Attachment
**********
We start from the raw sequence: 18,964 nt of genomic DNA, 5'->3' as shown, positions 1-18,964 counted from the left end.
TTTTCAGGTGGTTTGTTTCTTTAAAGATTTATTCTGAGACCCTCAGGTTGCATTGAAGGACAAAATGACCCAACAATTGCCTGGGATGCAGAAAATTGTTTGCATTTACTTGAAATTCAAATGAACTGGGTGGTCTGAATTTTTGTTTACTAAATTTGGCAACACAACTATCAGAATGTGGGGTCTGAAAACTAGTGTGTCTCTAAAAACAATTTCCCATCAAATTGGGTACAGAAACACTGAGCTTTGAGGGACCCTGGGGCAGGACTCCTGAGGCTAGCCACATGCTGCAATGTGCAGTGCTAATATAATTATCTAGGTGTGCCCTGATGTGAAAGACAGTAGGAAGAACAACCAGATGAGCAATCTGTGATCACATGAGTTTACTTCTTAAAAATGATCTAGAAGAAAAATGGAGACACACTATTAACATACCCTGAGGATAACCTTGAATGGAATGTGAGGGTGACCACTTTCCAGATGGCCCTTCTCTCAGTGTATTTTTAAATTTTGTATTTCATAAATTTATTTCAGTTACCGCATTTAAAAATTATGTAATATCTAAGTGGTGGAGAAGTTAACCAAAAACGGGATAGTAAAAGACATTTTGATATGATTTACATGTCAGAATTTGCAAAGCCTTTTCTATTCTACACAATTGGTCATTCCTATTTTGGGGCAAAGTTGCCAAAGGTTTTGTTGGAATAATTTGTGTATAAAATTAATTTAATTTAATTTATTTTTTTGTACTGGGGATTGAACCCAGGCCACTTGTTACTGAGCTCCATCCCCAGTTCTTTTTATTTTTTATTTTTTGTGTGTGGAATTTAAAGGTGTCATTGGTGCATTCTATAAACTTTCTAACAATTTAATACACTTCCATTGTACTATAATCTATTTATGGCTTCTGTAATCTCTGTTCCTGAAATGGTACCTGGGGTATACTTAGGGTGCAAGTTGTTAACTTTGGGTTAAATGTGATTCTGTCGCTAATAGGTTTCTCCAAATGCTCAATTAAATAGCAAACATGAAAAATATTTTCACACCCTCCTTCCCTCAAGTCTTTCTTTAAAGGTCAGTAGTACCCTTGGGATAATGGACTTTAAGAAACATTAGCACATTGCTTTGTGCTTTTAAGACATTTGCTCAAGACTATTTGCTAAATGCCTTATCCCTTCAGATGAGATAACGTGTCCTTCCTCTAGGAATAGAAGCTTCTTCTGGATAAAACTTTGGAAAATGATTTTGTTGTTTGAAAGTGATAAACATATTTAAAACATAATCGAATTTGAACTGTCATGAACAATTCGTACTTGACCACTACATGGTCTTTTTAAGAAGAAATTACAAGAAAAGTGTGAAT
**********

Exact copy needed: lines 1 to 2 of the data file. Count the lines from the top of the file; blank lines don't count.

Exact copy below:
We start from the raw sequence: 18,964 nt of genomic DNA, 5'->3' as shown, positions 1-18,964 counted from the left end.
TTTTCAGGTGGTTTGTTTCTTTAAAGATTTATTCTGAGACCCTCAGGTTGCATTGAAGGACAAAATGACCCAACAATTGCCTGGGATGCAGAAAATTGTTTGCATTTACTTGAAATTCAAATGAACTGGGTGGTCTGAATTTTTGTTTACTAAATTTGGCAACACAACTATCAGAATGTGGGGTCTGAAAACTAGTGTGTCTCTAAAAACAATTTCCCATCAAATTGGGTACAGAAACACTGAGCTTTGAGGGACCCTGGGGCAGGACTCCTGAGGCTAGCCACATGCTGCAATGTGCAGTGCTAATATAATTATCTAGGTGTGCCCTGATGTGAAAGACAGTAGGAAGAACAACCAGATGAGCAATCTGTGATCACATGAGTTTACTTCTTAAAAATGATCTAGAAGAAAAATGGAGACACACTATTAACATACCCTGAGGATAACCTTGAATGGAATGTGAGGGTGACCACTTTCCAGATGGCCCTTCTCTCAGTGTATTTTTAAATTTTGTATTTCATAAATTTATTTCAGTTACCGCATTTAAAAATTATGTAATATCTAAGTGGTGGAGAAGTTAACCAAAAACGGGATAGTAAAAGACATTTTGATATGATTTACATGTCAGAATTTGCAAAGCCTTTTCTATTCTACACAATTGGTCATTCCTATTTTGGGGCAAAGTTGCCAAAGGTTTTGTTGGAATAATTTGTGTATAAAATTAATTTAATTTAATTTATTTTTTTGTACTGGGGATTGAACCCAGGCCACTTGTTACTGAGCTCCATCCCCAGTTCTTTTTATTTTTTATTTTTTGTGTGTGGAATTTAAAGGTGTCATTGGTGCATTCTATAAACTTTCTAACAATTTAATACACTTCCATTGTACTATAATCTATTTATGGCTTCTGTAATCTCTGTTCCTGAAATGGTACCTGGGGTATACTTAGGGTGCAAGTTGTTAACTTTGGGTTAAATGTGATTCTGTCGCTAATAGGTTTCTCCAAATGCTCAATTAAATAGCAAACATGAAAAATATTTTCACACCCTCCTTCCCTCAAGTCTTTCTTTAAAGGTCAGTAGTACCCTTGGGATAATGGACTTTAAGAAACATTAGCACATTGCTTTGTGCTTTTAAGACATTTGCTCAAGACTATTTGCTAAATGCCTTATCCCTTCAGATGAGATAACGTGTCCTTCCTCTAGGAATAGAAGCTTCTTCTGGATAAAACTTTGGAAAATGATTTTGTTGTTTGAAAGTGATAAACATATTTAAAACATAATCGAATTTGAACTGTCATGAACAATTCGTACTTGACCACTACATGGTCTTTTTAAGAAGAAATTACAAGAAAAGTGTGAAT